Dosa: Lentil-and-Rice Crepes

Dosa recipe When my sister-in-law, Padmavathy, or Paddu, who lives in Madras, spent a few days with us recently, I was thrilled to bits, partly for a selfish reason. Paddu is one of the best cooks in our family, and I was eager to learn as much as I could from her in the kitchen.This dosa recipe was one I picked up from her. I have always loved dosas and have my own recipe that makes pretty darn good ones. Still, it always seems like a long process. This recipe, from Paddu requires fewer hours of soaking time, after which you can make the batter and cook all the dosas your heart desires.I am still beating myself on the head because I didn’t bring back with me a wet grinder for dosa and idli batter when I went to India recently. So as always I made the batter in my blender which doesn’t grind it as fine. I do like the slight graininess because it gives the dosa an extra crispiness.

Dosa I used short-grain rice for the dosa, and there were two kinds of dal, udad and chana, that went into it, along with poha (flattened rice) and methi seeds. I spread the dosas very thin and crepe-like because that’s how both Desi and I like them. They turned out quite amazing. Thanks, Paddu, for a keeper recipe!

This recipe goes to the Well-Seasoned Cook Susan’s second helping of A Legume Love Affair.

Prep time
Cook time
Total time
The best dosa recipe, from my sis-in-law Padmavathy Raghavan
Recipe type: Snack
Cuisine: Indian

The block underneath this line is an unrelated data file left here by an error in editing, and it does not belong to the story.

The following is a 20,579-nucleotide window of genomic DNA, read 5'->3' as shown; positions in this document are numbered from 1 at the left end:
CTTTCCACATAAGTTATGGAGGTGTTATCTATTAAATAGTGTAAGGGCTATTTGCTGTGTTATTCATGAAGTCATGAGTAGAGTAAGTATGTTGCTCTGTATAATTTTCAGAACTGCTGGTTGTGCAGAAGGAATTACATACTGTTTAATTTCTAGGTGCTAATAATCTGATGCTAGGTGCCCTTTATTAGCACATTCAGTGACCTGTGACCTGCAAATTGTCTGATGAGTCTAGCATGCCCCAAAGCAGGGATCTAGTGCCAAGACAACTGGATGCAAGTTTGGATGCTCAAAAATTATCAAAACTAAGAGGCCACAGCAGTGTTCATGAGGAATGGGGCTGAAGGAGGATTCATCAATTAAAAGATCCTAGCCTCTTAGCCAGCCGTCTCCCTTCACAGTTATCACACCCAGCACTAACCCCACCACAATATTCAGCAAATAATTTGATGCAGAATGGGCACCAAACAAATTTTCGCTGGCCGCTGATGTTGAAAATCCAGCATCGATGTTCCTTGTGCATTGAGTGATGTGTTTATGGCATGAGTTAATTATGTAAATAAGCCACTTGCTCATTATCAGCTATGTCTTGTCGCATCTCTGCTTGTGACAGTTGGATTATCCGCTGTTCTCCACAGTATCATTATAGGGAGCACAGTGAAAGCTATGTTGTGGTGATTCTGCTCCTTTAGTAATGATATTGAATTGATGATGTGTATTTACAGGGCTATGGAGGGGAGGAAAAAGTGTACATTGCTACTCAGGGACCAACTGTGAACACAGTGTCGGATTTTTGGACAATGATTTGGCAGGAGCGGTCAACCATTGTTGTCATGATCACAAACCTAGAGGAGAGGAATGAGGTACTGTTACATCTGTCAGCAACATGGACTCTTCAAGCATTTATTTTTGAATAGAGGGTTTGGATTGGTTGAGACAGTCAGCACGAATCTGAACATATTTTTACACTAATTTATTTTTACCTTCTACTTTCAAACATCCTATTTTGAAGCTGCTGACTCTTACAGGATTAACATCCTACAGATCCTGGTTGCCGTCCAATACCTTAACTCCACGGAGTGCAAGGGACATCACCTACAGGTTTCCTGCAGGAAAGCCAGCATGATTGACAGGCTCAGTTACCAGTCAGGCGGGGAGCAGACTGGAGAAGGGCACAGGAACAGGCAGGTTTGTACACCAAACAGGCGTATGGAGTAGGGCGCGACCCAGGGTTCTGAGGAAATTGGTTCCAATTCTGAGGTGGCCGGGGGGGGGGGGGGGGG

• 2 cups rice
  • ⅓ cup poha (flattened rice, available in Indian grocery stores)
  • 2 tbsp chana dal (bengal gram dal)
  • ½ cup udad dal (black gram dal)
  • ½ tsp methi seeds
  • Salt to taste
  1. Soak in water all the ingredients except the salt for at least 4-5 hours and more if you have the time. Drain.
  2. Blend the rice-dal mixture, in several batches, adding enough water to make a smooth batter that's runny enough to spread into a crepe, but thick enough to coat the back of a spoon.
  3. Heat a cast-iron or non-stick griddle. Using a ladle with a rounded bottom, pour some batter into the center of the griddle and, in a quick but smooth motion, spread outward in concentric circles. Don't be afraid if you make holes: just add a small drop of batter to patch it. In this case, practice definitely makes perfect and trust me, you'll get the hang of it soon enough.
  4. Pour a few drops of oil around the dosa's edges. This really helps give it that crispiness I love. Once the underside is golden brown, loosen the dosa gently from the skillet and flip over. If your griddle was hot enough to begin with, this step will be very, very easy.
  5. Cook the other side for a few seconds, giving more time if your dosa is thicker. Serve hot with some sambar or chutney or both.
  6. Enjoy!
(C) All recipes and photographs copyright of Holy Cow! Vegan Recipes.

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  1. says

    Dosa’s are my fav vaishali..Dosa’s looks crisper, for the past 2 is being a visual treat to my eyes on your blog..keep going!

  2. says

    Wet grinder is such a blessing! Esp. since idli and dosa batter come in handy for short break menus! I make these too – not too sure about the proportions, as I add in fistfulls! The snap is very good – it has brought out the crispy texture!

  3. says

    vaish, i use my panasonic mixer and grinder which i bought from India to grind dosa and idli batter. i have been using it since almost 3 yrs and have never had any problem with getting very smooth batter. so just a recommendation if u are thinking of investing in wet grinder as mixer with grinding option works very well. i am told u can buy sumeet mixie online.